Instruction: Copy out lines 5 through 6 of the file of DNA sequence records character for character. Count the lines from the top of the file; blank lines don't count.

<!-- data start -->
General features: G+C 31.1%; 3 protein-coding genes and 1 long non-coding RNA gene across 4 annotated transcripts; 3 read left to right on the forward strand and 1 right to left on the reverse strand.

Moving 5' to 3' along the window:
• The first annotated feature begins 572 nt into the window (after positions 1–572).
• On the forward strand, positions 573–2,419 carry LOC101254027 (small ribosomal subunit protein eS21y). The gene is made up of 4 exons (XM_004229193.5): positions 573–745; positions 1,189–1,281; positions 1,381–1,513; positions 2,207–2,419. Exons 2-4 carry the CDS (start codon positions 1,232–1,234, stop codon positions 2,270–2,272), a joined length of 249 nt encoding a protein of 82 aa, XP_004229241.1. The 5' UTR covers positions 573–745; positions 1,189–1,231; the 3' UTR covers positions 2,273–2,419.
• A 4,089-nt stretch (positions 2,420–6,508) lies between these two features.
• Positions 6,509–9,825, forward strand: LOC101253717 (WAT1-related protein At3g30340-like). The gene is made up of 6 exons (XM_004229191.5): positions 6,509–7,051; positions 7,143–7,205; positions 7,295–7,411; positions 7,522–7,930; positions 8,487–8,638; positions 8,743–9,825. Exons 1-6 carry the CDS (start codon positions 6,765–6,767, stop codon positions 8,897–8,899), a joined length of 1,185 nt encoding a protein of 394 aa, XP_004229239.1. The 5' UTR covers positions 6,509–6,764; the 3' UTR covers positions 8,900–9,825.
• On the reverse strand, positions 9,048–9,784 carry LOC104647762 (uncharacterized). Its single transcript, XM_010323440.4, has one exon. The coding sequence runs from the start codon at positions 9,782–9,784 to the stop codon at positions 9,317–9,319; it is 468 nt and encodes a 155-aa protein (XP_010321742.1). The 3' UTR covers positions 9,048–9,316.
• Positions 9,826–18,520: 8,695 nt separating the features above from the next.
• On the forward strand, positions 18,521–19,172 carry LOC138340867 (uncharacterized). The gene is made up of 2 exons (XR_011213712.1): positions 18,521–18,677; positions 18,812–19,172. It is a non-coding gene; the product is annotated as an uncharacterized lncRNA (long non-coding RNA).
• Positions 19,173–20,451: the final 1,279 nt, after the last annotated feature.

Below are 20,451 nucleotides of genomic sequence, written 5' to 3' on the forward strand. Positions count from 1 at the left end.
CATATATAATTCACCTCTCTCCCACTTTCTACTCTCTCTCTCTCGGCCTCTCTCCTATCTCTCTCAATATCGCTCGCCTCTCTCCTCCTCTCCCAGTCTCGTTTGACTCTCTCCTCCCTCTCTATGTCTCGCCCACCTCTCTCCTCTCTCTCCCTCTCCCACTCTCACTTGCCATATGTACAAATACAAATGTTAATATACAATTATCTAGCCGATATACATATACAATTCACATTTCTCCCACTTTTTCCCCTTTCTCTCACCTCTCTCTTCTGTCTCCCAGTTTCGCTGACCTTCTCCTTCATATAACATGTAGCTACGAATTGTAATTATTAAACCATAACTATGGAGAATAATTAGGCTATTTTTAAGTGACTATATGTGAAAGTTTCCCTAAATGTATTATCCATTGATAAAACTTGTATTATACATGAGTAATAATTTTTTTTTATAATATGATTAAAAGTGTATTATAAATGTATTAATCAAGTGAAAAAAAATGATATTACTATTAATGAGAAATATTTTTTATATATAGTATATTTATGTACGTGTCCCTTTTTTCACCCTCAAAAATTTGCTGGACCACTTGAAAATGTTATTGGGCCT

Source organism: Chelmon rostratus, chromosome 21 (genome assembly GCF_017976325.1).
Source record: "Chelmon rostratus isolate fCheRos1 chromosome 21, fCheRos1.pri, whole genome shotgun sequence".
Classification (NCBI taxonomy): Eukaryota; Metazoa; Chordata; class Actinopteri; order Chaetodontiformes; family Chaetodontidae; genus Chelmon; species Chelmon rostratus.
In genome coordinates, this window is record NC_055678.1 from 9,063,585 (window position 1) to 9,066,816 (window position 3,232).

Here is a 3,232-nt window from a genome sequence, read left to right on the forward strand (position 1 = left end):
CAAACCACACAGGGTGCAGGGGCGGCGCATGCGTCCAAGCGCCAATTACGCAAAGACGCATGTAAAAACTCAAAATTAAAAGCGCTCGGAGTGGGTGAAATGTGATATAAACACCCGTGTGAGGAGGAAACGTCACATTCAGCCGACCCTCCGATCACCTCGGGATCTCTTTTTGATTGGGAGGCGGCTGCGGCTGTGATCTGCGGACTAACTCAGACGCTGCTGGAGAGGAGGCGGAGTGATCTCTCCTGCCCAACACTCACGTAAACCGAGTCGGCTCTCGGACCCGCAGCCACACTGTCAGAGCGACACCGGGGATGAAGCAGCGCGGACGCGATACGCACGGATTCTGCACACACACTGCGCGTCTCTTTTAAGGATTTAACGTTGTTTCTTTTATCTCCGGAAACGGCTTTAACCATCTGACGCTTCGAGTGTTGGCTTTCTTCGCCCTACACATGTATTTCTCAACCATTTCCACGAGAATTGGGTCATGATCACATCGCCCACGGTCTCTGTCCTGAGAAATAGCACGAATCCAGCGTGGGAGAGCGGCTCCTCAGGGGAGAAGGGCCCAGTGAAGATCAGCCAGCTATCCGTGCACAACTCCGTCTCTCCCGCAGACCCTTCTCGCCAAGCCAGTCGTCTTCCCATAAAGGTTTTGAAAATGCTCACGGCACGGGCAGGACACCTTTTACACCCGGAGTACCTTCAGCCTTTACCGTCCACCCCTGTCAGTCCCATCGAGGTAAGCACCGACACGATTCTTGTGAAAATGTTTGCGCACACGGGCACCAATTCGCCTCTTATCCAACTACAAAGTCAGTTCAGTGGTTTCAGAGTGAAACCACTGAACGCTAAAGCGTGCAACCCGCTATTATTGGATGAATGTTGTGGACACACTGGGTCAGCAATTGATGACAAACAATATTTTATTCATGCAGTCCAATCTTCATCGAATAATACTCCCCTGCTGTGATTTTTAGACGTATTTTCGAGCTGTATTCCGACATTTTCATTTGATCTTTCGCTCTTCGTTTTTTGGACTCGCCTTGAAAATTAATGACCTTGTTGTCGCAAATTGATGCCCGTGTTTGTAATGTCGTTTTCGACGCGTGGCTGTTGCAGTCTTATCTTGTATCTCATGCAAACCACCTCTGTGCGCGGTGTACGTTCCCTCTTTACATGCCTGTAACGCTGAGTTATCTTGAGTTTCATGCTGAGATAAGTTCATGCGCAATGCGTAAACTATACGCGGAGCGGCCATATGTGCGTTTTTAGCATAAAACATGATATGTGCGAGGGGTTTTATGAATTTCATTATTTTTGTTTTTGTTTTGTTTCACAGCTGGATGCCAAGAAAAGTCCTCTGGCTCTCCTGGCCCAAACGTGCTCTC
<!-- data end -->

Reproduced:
• A 4,089-nt stretch (positions 2,420–6,508) lies between these two features.
• Positions 6,509–9,825, forward strand: LOC101253717 (WAT1-related protein At3g30340-like). The gene is made up of 6 exons (XM_004229191.5): positions 6,509–7,051; positions 7,143–7,205; positions 7,295–7,411; positions 7,522–7,930; positions 8,487–8,638; positions 8,743–9,825. Exons 1-6 carry the CDS (start codon positions 6,765–6,767, stop codon positions 8,897–8,899), a joined length of 1,185 nt encoding a protein of 394 aa, XP_004229239.1. The 5' UTR covers positions 6,509–6,764; the 3' UTR covers positions 8,900–9,825.